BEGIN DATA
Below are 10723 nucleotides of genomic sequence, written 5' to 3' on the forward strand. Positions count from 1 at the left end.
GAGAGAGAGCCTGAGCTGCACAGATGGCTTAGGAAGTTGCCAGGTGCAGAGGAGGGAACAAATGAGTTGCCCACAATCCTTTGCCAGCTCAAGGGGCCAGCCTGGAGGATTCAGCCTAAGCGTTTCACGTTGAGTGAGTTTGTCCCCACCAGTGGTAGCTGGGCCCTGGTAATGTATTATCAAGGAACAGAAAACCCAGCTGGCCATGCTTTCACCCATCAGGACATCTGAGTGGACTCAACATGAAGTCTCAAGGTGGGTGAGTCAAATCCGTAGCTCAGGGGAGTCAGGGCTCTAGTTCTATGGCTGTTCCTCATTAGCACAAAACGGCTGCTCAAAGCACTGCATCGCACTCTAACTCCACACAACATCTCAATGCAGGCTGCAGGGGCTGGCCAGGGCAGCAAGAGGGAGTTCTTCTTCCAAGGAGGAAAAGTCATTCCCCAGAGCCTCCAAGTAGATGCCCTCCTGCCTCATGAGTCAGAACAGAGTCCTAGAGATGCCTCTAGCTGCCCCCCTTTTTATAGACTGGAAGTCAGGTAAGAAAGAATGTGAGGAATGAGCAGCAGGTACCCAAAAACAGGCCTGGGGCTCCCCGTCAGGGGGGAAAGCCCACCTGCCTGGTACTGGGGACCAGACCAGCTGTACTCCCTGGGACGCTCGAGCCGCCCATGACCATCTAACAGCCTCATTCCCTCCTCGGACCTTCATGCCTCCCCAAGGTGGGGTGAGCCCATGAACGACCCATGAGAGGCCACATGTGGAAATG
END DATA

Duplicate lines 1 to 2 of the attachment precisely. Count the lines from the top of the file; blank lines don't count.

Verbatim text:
Below are 10723 nucleotides of genomic sequence, written 5' to 3' on the forward strand. Positions count from 1 at the left end.
GAGAGAGAGCCTGAGCTGCACAGATGGCTTAGGAAGTTGCCAGGTGCAGAGGAGGGAACAAATGAGTTGCCCACAATCCTTTGCCAGCTCAAGGGGCCAGCCTGGAGGATTCAGCCTAAGCGTTTCACGTTGAGTGAGTTTGTCCCCACCAGTGGTAGCTGGGCCCTGGTAATGTATTATCAAGGAACAGAAAACCCAGCTGGCCATGCTTTCACCCATCAGGACATCTGAGTGGACTCAACATGAAGTCTCAAGGTGGGTGAGTCAAATCCGTAGCTCAGGGGAGTCAGGGCTCTAGTTCTATGGCTGTTCCTCATTAGCACAAAACGGCTGCTCAAAGCACTGCATCGCACTCTAACTCCACACAACATCTCAATGCAGGCTGCAGGGGCTGGCCAGGGCAGCAAGAGGGAGTTCTTCTTCCAAGGAGGAAAAGTCATTCCCCAGAGCCTCCAAGTAGATGCCCTCCTGCCTCATGAGTCAGAACAGAGTCCTAGAGATGCCTCTAGCTGCCCCCCTTTTTATAGACTGGAAGTCAGGTAAGAAAGAATGTGAGGAATGAGCAGCAGGTACCCAAAAACAGGCCTGGGGCTCCCCGTCAGGGGGGAAAGCCCACCTGCCTGGTACTGGGGACCAGACCAGCTGTACTCCCTGGGACGCTCGAGCCGCCCATGACCATCTAACAGCCTCATTCCCTCCTCGGACCTTCATGCCTCCCCAAGGTGGGGTGAGCCCATGAACGACCCATGAGAGGCCACATGTGGAAATG